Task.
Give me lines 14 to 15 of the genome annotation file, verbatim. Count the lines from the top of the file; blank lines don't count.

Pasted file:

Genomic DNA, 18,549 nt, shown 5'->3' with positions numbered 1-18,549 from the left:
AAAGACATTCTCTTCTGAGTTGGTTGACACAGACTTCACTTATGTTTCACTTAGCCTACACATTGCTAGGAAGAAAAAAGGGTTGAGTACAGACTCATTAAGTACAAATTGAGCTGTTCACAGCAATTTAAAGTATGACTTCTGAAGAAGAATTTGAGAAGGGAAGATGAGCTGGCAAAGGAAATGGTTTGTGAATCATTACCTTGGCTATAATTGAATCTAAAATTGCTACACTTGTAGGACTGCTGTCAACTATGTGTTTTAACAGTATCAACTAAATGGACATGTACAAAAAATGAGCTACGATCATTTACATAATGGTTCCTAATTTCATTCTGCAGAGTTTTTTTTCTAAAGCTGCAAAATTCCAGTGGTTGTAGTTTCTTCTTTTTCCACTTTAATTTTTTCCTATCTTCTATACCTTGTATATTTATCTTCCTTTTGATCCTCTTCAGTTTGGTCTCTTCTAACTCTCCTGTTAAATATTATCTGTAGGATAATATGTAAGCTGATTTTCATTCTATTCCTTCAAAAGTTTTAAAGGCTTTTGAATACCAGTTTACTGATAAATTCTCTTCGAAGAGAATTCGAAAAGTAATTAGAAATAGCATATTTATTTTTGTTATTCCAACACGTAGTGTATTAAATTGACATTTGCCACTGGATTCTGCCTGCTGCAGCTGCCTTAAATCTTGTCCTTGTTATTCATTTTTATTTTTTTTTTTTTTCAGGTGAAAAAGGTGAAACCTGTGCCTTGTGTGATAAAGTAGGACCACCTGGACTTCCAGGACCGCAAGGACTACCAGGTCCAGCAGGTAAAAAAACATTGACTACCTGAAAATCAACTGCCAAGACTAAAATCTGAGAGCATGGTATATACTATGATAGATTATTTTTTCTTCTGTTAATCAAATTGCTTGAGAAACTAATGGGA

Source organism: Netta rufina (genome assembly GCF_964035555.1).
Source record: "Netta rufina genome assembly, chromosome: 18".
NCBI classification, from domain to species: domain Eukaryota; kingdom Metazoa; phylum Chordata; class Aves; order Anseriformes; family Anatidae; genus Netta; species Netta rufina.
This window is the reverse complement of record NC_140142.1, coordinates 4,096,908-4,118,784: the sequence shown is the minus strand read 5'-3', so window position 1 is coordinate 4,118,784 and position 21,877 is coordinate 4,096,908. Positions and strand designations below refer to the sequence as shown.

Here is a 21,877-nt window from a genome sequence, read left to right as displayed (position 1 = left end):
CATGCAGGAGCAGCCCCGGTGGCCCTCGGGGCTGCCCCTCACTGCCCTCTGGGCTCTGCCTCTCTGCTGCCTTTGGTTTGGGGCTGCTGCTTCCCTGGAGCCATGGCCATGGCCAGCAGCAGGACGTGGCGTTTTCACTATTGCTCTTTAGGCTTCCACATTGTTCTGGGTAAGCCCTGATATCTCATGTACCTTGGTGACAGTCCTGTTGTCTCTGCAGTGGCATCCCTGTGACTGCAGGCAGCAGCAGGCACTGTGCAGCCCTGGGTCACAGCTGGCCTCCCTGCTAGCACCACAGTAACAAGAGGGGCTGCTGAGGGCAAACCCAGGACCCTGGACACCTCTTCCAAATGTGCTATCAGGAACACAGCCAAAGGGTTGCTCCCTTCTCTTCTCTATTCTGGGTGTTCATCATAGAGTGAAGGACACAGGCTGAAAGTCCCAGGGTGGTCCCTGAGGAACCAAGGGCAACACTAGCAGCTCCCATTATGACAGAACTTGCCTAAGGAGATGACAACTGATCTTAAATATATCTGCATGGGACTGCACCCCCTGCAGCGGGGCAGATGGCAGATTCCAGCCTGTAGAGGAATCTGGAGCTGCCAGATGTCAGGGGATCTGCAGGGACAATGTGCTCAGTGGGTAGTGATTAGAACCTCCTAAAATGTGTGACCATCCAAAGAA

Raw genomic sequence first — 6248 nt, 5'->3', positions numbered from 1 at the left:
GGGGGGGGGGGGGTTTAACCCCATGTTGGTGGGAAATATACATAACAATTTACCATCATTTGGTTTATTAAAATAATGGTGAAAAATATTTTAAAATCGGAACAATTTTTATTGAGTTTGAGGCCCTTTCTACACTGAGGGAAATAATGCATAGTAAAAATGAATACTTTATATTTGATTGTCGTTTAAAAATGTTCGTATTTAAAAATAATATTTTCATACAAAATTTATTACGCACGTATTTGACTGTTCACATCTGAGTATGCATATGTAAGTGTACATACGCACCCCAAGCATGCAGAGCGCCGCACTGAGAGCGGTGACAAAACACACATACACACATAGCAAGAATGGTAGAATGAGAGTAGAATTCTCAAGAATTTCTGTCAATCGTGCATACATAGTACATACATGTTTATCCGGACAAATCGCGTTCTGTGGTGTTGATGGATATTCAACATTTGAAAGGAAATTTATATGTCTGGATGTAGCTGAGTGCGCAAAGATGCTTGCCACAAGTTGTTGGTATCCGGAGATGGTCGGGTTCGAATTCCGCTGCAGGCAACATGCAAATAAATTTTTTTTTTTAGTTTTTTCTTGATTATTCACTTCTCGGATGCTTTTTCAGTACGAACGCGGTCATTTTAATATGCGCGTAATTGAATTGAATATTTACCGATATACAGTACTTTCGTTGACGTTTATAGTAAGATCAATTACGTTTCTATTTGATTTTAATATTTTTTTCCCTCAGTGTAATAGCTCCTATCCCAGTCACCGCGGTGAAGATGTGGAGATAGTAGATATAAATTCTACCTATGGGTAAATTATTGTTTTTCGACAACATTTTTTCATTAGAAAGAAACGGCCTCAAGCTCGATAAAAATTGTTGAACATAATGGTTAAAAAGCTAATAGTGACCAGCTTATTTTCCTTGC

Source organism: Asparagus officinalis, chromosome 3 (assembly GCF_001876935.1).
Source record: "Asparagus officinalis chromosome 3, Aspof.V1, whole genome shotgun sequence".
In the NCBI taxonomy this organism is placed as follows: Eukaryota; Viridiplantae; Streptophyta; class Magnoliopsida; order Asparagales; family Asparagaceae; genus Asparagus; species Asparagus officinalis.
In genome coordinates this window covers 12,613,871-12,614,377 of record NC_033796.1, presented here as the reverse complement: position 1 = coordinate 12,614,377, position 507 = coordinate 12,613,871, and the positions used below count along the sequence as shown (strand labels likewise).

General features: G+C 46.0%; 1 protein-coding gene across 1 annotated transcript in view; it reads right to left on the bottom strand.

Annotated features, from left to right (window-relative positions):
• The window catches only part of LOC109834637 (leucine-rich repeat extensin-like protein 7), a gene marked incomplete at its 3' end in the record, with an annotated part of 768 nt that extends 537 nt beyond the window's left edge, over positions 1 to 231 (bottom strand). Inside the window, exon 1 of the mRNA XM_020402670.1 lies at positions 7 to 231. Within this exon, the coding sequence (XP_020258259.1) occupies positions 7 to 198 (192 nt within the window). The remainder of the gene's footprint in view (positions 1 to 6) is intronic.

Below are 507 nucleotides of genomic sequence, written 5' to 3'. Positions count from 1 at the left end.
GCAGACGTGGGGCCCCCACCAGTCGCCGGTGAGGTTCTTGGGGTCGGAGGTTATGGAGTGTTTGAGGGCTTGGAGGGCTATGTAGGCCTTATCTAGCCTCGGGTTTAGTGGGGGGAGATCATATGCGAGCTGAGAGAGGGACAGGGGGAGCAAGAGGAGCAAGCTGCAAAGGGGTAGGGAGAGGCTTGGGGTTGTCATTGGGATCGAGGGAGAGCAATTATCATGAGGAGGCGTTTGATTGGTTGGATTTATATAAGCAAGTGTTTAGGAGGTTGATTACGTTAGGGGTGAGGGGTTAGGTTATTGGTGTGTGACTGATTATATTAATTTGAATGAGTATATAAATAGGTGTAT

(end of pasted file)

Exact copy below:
In genome coordinates this window covers 12,613,871-12,614,377 of record NC_033796.1, presented here as the reverse complement: position 1 = coordinate 12,614,377, position 507 = coordinate 12,613,871, and the positions used below count along the sequence as shown (strand labels likewise).

General features: G+C 46.0%; 1 protein-coding gene across 1 annotated transcript in view; it reads right to left on the bottom strand.